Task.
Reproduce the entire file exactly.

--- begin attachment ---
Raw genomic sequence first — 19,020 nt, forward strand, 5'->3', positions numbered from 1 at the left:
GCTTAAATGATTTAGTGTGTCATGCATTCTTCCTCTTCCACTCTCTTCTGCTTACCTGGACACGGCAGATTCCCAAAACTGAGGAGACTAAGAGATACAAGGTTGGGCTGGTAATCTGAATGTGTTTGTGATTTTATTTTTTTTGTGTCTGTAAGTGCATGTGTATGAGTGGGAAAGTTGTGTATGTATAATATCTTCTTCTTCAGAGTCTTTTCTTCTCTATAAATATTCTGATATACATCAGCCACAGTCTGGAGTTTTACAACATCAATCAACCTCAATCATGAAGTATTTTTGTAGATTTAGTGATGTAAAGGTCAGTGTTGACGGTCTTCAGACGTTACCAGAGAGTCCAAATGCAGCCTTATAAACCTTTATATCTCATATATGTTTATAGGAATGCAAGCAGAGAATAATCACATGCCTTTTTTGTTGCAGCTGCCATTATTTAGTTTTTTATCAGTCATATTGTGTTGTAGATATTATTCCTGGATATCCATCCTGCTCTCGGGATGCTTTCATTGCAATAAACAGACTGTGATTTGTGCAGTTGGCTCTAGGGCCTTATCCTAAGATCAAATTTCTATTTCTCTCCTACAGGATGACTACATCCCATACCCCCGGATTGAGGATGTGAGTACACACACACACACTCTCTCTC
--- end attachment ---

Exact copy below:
Raw genomic sequence first — 19,020 nt, forward strand, 5'->3', positions numbered from 1 at the left:
GCTTAAATGATTTAGTGTGTCATGCATTCTTCCTCTTCCACTCTCTTCTGCTTACCTGGACACGGCAGATTCCCAAAACTGAGGAGACTAAGAGATACAAGGTTGGGCTGGTAATCTGAATGTGTTTGTGATTTTATTTTTTTTGTGTCTGTAAGTGCATGTGTATGAGTGGGAAAGTTGTGTATGTATAATATCTTCTTCTTCAGAGTCTTTTCTTCTCTATAAATATTCTGATATACATCAGCCACAGTCTGGAGTTTTACAACATCAATCAACCTCAATCATGAAGTATTTTTGTAGATTTAGTGATGTAAAGGTCAGTGTTGACGGTCTTCAGACGTTACCAGAGAGTCCAAATGCAGCCTTATAAACCTTTATATCTCATATATGTTTATAGGAATGCAAGCAGAGAATAATCACATGCCTTTTTTGTTGCAGCTGCCATTATTTAGTTTTTTATCAGTCATATTGTGTTGTAGATATTATTCCTGGATATCCATCCTGCTCTCGGGATGCTTTCATTGCAATAAACAGACTGTGATTTGTGCAGTTGGCTCTAGGGCCTTATCCTAAGATCAAATTTCTATTTCTCTCCTACAGGATGACTACATCCCATACCCCCGGATTGAGGATGTGAGTACACACACACACACTCTCTCTC